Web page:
Background: The disclosure of Alzheimer's disease presents a great challenge because it entails emotionally charged communication about a life-threatening, incurable, and stigmatized disease. Although a broad consensus has evolved regarding the potential benefits of early disclosure of the diagnosis, little is known about how these recommendations are actually implemented, and there is limited published research about the process issues of the disclosure.
Purpose: (1) To systematically obtain and evaluate the relevant literature on disclosing a diagnosis of dementia, with special attention to process issues, and (2) to summarize current research findings and draw conclusions for future research and clinical care in this area.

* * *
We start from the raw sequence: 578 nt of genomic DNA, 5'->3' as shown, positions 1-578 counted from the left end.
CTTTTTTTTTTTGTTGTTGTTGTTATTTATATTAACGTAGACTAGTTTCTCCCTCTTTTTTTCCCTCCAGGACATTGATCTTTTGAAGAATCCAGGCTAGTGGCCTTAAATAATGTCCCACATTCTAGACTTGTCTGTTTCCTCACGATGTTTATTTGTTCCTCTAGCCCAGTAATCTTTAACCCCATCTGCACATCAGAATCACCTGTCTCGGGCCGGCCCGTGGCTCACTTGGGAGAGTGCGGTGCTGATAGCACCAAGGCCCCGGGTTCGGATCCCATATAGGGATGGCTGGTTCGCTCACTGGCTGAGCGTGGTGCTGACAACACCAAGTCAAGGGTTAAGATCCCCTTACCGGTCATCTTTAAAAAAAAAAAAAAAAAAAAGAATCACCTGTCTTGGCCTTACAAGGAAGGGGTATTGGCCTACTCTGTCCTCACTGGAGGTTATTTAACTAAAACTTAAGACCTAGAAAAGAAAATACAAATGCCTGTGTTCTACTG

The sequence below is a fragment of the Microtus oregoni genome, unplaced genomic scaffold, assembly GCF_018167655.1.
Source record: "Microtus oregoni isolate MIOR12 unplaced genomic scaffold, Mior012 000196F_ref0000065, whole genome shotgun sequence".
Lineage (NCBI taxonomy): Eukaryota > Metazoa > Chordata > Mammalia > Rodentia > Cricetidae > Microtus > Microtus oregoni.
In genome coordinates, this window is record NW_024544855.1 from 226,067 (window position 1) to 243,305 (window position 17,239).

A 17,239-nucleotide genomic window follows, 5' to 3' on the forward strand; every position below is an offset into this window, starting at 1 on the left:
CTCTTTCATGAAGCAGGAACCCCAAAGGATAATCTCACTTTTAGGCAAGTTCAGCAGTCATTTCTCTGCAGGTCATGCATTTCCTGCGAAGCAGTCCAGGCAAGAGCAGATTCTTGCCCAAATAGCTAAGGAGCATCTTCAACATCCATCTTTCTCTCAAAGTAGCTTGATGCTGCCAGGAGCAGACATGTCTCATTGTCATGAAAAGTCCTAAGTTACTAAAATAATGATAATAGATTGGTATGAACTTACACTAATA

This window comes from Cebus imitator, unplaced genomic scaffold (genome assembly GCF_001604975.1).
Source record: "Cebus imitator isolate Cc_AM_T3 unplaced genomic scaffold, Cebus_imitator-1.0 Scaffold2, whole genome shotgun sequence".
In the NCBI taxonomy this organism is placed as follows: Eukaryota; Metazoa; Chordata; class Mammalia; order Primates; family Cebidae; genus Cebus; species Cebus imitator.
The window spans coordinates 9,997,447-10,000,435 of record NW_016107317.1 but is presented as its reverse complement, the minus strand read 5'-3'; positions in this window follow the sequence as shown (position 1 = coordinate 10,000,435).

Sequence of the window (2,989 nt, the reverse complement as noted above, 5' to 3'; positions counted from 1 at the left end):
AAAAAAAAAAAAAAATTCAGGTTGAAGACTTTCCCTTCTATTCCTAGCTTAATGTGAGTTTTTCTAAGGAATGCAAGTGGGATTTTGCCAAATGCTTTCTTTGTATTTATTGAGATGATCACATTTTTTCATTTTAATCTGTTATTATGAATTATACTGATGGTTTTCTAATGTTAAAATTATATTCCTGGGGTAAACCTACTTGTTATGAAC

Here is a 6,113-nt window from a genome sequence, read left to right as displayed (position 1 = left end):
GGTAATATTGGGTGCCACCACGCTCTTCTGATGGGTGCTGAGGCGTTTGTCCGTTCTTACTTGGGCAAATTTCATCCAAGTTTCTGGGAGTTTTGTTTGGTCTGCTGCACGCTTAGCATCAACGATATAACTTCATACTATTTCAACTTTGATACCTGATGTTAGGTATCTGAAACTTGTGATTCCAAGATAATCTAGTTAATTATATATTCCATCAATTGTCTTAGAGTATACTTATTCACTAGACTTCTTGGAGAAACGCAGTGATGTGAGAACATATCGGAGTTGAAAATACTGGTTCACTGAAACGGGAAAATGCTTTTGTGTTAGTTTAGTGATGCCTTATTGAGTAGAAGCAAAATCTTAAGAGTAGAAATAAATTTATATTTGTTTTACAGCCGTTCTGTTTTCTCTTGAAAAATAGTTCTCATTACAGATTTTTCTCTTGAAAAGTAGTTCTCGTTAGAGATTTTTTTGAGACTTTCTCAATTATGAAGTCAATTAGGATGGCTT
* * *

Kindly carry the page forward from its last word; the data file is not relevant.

Methods: A systematic review of the literature on disclosure of dementia during the first decade of the 21st century was conducted.
Results: From 265 articles retrieved, 47 were included in the review. Although the studies published in the first years of the decade were concerned with assessing attitudes and preferences of those involved in the process of disclosing the diagnosis, those of the last years have focused more on communication and other process issues.
Conclusions: A conceptual development over time in the area is observed in which in the first years, thought processes begin as an ethical debate among clinicians and researchers about the topic of "truth telling" and dementia, continue as a search of the opinions of those involved in the process of disclosure about truth telling, and evolve (observed more recently) into an examination of how this truth telling is delivered.
Copyright © 2013 The Alzheimer's Association. Published by Elsevier Inc. All rights reserved.